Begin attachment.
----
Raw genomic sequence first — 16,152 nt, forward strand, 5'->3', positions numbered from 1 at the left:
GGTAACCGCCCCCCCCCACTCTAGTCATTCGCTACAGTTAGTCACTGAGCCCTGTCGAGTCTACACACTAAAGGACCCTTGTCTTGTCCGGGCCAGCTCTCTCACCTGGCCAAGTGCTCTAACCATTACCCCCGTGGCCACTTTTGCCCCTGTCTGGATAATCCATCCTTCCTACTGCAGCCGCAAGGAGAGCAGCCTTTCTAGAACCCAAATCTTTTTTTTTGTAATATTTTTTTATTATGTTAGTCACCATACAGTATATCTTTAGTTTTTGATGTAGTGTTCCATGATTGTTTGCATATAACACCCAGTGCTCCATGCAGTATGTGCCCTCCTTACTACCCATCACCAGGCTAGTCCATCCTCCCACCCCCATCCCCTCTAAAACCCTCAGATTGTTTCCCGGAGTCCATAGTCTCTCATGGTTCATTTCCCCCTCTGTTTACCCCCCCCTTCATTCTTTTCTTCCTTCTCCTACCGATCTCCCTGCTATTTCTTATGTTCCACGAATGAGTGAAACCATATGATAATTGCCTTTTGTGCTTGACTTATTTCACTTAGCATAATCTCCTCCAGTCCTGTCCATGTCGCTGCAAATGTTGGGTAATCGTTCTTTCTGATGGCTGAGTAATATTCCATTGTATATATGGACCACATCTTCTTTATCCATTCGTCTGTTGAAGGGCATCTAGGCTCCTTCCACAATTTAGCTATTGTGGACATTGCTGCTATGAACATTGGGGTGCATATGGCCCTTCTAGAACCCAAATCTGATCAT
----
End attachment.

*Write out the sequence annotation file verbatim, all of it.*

Raw genomic sequence first — 16,152 nt, forward strand, 5'->3', positions numbered from 1 at the left:
GGTAACCGCCCCCCCCCACTCTAGTCATTCGCTACAGTTAGTCACTGAGCCCTGTCGAGTCTACACACTAAAGGACCCTTGTCTTGTCCGGGCCAGCTCTCTCACCTGGCCAAGTGCTCTAACCATTACCCCCGTGGCCACTTTTGCCCCTGTCTGGATAATCCATCCTTCCTACTGCAGCCGCAAGGAGAGCAGCCTTTCTAGAACCCAAATCTTTTTTTTTGTAATATTTTTTTATTATGTTAGTCACCATACAGTATATCTTTAGTTTTTGATGTAGTGTTCCATGATTGTTTGCATATAACACCCAGTGCTCCATGCAGTATGTGCCCTCCTTACTACCCATCACCAGGCTAGTCCATCCTCCCACCCCCATCCCCTCTAAAACCCTCAGATTGTTTCCCGGAGTCCATAGTCTCTCATGGTTCATTTCCCCCTCTGTTTACCCCCCCCTTCATTCTTTTCTTCCTTCTCCTACCGATCTCCCTGCTATTTCTTATGTTCCACGAATGAGTGAAACCATATGATAATTGCCTTTTGTGCTTGACTTATTTCACTTAGCATAATCTCCTCCAGTCCTGTCCATGTCGCTGCAAATGTTGGGTAATCGTTCTTTCTGATGGCTGAGTAATATTCCATTGTATATATGGACCACATCTTCTTTATCCATTCGTCTGTTGAAGGGCATCTAGGCTCCTTCCACAATTTAGCTATTGTGGACATTGCTGCTATGAACATTGGGGTGCATATGGCCCTTCTAGAACCCAAATCTGATCAT